ERIC Number: EJ951060
Record Type: Journal
Publication Date: 2011-Oct
Abstractor: As Provided
Reference Count: 0
Narrative Ability of Children with Speech Sound Disorders and the Prediction of Later Literacy Skills
Wellman, Rachel L.; Lewis, Barbara A.; Freebairn, Lisa A.; Avrich, Allison A.; Hansen, Amy J.; Stein, Catherine M.
Language, Speech, and Hearing Services in Schools, v42 n4 p561-579 Oct 2011
Purpose: The main purpose of this study was to examine how children with isolated speech sound disorders (SSDs; n = 20), children with combined SSDs and language impairment (LI; n = 20), and typically developing children (n = 20), ages 3;3 (years;months) to 6;6, differ in narrative ability. The second purpose was to determine if early narrative ability predicts school-age (8-12 years) literacy skills. Method: This study employed a longitudinal cohort design. The children completed a narrative retelling task before their formal literacy instruction began. The narratives were analyzed and compared for group differences. Performance on these early narratives was then used to predict the children's reading decoding, reading comprehension, and written language ability at school age. Results: Significant group differences were found in children's (a) ability to answer questions about the story, (b) use of story grammars, and (c) number of correct and irrelevant utterances. Regression analysis demonstrated that measures of story structure and accuracy were the best predictors of the decoding of real words, reading comprehension, and written language. Measures of syntax and lexical diversity were the best predictors of the decoding of nonsense words. Conclusion: Combined SSDs and LI, and not isolated SSDs, impact a child's narrative abilities. Narrative retelling is a useful task for predicting which children may be at risk for later literacy problems.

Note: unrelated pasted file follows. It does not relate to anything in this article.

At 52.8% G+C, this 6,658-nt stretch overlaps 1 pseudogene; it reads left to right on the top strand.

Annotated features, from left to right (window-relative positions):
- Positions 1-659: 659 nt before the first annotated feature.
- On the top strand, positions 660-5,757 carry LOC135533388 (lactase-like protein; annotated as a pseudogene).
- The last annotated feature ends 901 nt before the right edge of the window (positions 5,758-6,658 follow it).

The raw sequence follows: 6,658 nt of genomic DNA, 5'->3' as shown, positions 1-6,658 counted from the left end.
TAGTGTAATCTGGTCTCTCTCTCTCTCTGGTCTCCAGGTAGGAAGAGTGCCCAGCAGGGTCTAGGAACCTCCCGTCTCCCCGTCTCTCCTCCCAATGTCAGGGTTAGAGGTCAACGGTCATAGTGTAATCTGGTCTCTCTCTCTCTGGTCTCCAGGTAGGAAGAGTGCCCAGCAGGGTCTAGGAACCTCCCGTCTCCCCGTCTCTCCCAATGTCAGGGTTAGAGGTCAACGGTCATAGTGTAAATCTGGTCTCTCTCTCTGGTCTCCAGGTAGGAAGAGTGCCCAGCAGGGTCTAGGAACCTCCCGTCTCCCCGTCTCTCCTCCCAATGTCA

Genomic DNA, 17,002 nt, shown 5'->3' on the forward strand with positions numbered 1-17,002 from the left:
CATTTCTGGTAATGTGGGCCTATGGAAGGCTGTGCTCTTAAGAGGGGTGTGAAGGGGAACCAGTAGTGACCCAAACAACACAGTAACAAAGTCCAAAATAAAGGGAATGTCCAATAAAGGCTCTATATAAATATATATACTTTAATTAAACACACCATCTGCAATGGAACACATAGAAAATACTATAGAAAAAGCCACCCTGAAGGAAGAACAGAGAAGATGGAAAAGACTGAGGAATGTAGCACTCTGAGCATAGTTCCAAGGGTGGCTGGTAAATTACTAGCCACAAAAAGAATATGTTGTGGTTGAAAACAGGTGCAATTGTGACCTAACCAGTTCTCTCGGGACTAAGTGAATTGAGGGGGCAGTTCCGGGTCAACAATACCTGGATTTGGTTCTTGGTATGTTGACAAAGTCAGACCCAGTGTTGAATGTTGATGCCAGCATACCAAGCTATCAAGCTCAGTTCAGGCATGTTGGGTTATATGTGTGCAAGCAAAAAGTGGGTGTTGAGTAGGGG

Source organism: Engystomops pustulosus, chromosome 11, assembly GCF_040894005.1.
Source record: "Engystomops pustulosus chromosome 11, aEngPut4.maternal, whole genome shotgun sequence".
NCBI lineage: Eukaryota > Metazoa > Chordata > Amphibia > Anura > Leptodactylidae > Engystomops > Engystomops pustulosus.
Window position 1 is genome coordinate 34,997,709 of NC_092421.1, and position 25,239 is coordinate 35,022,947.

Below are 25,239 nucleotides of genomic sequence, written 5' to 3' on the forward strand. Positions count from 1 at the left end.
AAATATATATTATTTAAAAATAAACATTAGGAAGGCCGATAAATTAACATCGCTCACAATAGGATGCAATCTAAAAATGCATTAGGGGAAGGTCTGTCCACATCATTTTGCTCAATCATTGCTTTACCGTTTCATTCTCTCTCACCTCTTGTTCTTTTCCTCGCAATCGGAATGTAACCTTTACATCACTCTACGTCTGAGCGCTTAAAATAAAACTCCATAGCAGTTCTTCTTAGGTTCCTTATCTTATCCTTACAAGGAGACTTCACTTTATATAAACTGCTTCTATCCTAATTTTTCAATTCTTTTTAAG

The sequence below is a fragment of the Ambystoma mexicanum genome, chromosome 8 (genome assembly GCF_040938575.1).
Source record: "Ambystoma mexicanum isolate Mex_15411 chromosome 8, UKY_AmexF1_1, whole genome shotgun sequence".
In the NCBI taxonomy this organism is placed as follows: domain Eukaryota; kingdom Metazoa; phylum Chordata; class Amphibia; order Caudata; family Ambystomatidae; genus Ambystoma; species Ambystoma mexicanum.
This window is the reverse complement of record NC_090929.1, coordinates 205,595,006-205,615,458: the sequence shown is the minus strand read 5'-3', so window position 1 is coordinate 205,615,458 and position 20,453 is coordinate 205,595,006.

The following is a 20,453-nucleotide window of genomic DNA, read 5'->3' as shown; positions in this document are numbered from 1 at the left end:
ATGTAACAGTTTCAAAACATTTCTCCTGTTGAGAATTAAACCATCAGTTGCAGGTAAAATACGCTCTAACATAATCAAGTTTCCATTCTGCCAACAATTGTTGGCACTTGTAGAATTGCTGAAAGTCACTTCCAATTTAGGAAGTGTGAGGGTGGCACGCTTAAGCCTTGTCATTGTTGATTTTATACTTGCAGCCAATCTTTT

Descriptors: Story Telling, Speech Impairments, Young Children, Children, Literacy, Language Impairments, Longitudinal Studies, Cohort Analysis, Comparative Analysis, Prediction, Decoding (Reading), Reading Comprehension, Written Language, Differences, Story Grammar, Regression (Statistics), Accuracy, Syntax
American Speech-Language-Hearing Association (ASHA). 10801 Rockville Pike, Rockville, MD 20852. Tel: 800-638-8255; Fax: 301-571-0457; e-mail: firstname.lastname@example.org; Web site: http://lshss.asha.org/
Publication Type: Journal Articles; Reports - Research
Education Level: N/A
Authoring Institution: N/A